23. Lefty Throckmorton on March 6, 2019 at 6:24 am said:

    in which Benford called a woman ‘honey’ and she didn’t like that, so Benford was (briefly) kicked out. He victim blamed the woman, and one of his readers/followers called the woman a dreg or some other insult (it was at the Bleeding Fool website.)

    Your description of that has all of the accuracy of a Puppy post.

  24. @Pixie Ann: a lot of procedural housekeeping stuff. JDA paid a deposit for a jury trial and made a motion to dismiss most of the defendants. If anything else happens, I’ll upload to Scribd.

  25. Looks like he filed a request for dismissal against “David W. Gallaher David W. Clark Lise Detusch Harrigan Kevin Standlee Sandra Childress Bruce Farr 2018 SMOF Con Committee Cheryl Morgan Kevin Roche 2018 Worldcon (Worldcon 76) Cindy Scott Randy Smith New Zealand 2020 Worldcon Agent Committee Andy Trembley Jennifer “Radar” Wylie CostumeCon 2021 Organizing Committee Lori Buschhaum Susie Rodriguez “.

    It’s without prejudice, which means plaintiff is trying to reserve the right to bring all these defendants back in (as if). Congrats on your escape, personally-named defendants! The only defendant left is San Francisco Science Fiction Conventions, Inc. (“SFSFC”) aka Worldcon76.

  26. Charon Dunn: Looks like he filed a request for dismissal against …[list of defendants]… without prejudice, which means plaintiff is trying to reserve the right to bring all these defendants back in.

    I would have thought that all of these defendants were already dismissed from the case, with prejudice, because he failed to serve any of them by the deadline.

  27. @JJ – even if you’re named and not served, you’re still in the lawsuit until a dismissal is entered. Dismissal without prejudice is relatively uncommon and theoretically leaves the door open so that he can re-name and serve them if discovery yields any evidence … assuming the judge permits this; defense would definitely oppose it and may bring up arguments about limited liability for people sued in their capacity with a nonprofit. If I were a gambler I’d bet large sums that a judge would not permit this.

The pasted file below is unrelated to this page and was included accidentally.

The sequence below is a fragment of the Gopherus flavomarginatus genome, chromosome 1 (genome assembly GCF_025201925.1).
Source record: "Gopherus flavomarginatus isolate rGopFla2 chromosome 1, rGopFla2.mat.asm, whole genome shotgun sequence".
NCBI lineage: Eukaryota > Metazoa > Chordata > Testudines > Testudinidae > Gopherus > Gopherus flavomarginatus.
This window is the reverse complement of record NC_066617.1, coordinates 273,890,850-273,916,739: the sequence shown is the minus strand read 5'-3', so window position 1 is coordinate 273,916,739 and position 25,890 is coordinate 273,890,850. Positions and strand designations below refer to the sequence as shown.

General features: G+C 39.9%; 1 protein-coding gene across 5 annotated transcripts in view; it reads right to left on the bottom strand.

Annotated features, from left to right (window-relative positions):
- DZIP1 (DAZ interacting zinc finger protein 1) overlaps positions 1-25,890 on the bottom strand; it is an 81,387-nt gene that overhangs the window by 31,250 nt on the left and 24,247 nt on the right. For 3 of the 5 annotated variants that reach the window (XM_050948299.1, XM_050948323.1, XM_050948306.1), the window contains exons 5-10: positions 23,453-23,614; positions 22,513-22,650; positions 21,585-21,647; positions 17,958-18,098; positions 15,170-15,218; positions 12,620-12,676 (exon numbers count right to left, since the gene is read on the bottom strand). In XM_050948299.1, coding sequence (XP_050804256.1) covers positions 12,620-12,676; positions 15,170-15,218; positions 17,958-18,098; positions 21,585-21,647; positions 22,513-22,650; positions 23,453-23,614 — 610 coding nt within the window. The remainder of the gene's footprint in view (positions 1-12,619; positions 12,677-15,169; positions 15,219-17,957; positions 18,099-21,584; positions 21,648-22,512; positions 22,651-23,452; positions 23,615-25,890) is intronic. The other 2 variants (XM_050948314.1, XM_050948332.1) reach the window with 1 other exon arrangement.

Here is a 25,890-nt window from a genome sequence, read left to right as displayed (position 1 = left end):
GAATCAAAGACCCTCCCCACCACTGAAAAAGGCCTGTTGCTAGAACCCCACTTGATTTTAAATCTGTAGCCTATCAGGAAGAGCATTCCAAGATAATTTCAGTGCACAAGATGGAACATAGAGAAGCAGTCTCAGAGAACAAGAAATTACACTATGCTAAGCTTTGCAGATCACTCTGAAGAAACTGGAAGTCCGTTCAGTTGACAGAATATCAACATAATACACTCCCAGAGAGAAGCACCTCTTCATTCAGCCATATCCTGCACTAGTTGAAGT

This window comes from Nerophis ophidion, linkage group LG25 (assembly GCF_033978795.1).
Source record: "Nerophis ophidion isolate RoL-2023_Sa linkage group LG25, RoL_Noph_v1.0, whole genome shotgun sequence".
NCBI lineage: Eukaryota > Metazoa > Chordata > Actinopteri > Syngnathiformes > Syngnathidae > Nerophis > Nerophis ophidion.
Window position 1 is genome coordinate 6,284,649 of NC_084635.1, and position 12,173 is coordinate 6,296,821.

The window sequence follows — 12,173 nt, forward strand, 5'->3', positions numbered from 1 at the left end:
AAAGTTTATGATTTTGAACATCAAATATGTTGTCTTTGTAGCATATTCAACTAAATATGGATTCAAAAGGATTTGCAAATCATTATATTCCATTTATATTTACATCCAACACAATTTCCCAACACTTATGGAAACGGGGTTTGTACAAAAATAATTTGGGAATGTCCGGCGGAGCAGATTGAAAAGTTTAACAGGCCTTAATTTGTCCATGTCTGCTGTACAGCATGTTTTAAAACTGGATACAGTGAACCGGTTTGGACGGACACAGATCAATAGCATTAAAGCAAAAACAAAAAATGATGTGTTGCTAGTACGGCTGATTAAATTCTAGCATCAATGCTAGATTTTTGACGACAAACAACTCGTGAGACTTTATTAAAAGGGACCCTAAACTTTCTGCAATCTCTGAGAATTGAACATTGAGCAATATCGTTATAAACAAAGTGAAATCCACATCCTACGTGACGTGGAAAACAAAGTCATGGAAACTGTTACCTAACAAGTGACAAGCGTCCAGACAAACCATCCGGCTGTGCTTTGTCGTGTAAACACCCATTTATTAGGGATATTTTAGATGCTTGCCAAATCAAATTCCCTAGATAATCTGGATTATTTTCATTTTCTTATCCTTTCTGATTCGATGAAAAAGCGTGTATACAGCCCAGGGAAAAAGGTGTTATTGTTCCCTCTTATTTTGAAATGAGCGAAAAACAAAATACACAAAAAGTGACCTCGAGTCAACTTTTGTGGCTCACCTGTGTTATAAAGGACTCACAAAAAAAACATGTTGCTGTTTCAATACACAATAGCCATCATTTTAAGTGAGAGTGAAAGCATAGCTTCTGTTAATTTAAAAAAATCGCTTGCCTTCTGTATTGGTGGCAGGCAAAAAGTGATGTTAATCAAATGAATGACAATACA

IANAL so I’ll stop now, with the comment that I’ve personally filed hundreds of dismissals over several years of assisting trial counsel in various capacities, and maybe five of those were without prejudice.

  28. @Pixie Louise — once a trial date is set it is supposed to appear on the first page of any file documents (also known as “pleadings”) the lawyers submit to the court. I’m looking at the Santa Clara Superior Court website re docket number 18CV334547, but I’m not reading the actual pleadings and therefore don’t know if a date has been set. Usually trial dates are set far in advance, perhaps a year, and parties can do a motion for trial continuance if they need more time. Sometimes trials are continued on the court’s motion if there are scheduling or courtroom availability issues. Once a trial date is set, it triggers a series of deadlines for activities like conducting discovery and filing motions for summary judgment. Until that happens things are more open-ended.

  29. Pingback: Del Arroz vs. Worldcon 76 Update | File 770